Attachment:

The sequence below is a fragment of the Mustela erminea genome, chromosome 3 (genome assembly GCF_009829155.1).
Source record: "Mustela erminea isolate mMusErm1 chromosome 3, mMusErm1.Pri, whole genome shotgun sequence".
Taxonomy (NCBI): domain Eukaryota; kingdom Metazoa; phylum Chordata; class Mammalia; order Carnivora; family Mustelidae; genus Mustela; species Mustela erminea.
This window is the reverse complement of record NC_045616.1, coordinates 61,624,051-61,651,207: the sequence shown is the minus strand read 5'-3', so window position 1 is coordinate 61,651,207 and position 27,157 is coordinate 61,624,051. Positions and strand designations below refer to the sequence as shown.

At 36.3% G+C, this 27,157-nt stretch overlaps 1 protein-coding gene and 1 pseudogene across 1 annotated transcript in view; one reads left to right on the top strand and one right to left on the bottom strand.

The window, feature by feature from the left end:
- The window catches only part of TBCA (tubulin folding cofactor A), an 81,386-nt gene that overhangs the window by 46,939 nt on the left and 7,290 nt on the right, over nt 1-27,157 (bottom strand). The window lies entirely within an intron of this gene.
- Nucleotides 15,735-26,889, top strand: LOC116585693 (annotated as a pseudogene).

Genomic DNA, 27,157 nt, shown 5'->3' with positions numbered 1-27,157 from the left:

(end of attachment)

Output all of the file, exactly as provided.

The sequence below is a fragment of the Mustela erminea genome, chromosome 3 (genome assembly GCF_009829155.1).
Source record: "Mustela erminea isolate mMusErm1 chromosome 3, mMusErm1.Pri, whole genome shotgun sequence".
Taxonomy (NCBI): domain Eukaryota; kingdom Metazoa; phylum Chordata; class Mammalia; order Carnivora; family Mustelidae; genus Mustela; species Mustela erminea.
This window is the reverse complement of record NC_045616.1, coordinates 61,624,051-61,651,207: the sequence shown is the minus strand read 5'-3', so window position 1 is coordinate 61,651,207 and position 27,157 is coordinate 61,624,051. Positions and strand designations below refer to the sequence as shown.

At 36.3% G+C, this 27,157-nt stretch overlaps 1 protein-coding gene and 1 pseudogene across 1 annotated transcript in view; one reads left to right on the top strand and one right to left on the bottom strand.

The window, feature by feature from the left end:
- The window catches only part of TBCA (tubulin folding cofactor A), an 81,386-nt gene that overhangs the window by 46,939 nt on the left and 7,290 nt on the right, over nt 1-27,157 (bottom strand). The window lies entirely within an intron of this gene.
- Nucleotides 15,735-26,889, top strand: LOC116585693 (annotated as a pseudogene).

Genomic DNA, 27,157 nt, shown 5'->3' with positions numbered 1-27,157 from the left: